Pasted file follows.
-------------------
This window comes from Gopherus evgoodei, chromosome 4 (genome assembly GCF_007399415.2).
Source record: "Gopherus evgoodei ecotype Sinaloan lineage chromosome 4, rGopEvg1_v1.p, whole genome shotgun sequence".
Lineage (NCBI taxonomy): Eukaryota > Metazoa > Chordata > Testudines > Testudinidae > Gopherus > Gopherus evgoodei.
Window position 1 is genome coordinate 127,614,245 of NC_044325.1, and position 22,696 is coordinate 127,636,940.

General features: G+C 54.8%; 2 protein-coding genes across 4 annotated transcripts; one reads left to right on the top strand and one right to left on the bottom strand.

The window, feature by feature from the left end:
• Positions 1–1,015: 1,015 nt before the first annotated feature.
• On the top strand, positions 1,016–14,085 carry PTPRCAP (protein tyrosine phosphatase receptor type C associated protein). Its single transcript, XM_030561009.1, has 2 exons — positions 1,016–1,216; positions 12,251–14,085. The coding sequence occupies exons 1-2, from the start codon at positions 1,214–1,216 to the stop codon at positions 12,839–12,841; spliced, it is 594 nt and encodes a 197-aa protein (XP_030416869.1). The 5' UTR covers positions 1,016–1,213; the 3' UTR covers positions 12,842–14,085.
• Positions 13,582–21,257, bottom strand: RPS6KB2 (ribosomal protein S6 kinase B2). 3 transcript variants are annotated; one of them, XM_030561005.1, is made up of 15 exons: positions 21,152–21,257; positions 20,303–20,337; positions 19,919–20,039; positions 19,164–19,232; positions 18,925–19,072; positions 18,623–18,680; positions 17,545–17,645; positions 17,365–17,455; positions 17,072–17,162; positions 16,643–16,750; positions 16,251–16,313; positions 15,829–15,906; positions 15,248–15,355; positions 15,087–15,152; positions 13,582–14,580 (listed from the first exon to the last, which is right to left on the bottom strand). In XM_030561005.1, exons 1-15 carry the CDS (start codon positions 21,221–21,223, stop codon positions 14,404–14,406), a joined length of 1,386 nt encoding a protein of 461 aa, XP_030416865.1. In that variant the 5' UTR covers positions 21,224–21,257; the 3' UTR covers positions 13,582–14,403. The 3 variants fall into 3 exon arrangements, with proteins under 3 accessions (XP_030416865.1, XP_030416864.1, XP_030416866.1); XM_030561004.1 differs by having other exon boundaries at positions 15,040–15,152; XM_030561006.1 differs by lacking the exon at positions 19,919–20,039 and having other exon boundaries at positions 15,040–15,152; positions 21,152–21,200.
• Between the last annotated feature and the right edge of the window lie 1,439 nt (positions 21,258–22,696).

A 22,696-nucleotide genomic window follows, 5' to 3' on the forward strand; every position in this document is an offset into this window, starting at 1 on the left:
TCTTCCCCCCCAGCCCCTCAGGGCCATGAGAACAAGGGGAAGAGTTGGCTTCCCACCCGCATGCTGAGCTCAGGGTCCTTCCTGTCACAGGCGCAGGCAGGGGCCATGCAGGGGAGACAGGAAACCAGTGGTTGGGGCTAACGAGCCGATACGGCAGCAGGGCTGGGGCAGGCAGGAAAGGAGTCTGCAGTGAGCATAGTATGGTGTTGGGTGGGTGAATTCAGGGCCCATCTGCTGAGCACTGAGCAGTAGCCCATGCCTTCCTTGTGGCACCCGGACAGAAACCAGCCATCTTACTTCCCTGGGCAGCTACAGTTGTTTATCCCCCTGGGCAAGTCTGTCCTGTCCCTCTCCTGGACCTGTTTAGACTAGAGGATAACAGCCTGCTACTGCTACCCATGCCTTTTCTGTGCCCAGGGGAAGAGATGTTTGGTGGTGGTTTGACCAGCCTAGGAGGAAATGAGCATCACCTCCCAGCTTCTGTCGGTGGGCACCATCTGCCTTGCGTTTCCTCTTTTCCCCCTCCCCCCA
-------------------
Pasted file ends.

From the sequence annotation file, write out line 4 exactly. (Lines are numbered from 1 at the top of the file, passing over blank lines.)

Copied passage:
Window position 1 is genome coordinate 127,614,245 of NC_044325.1, and position 22,696 is coordinate 127,636,940.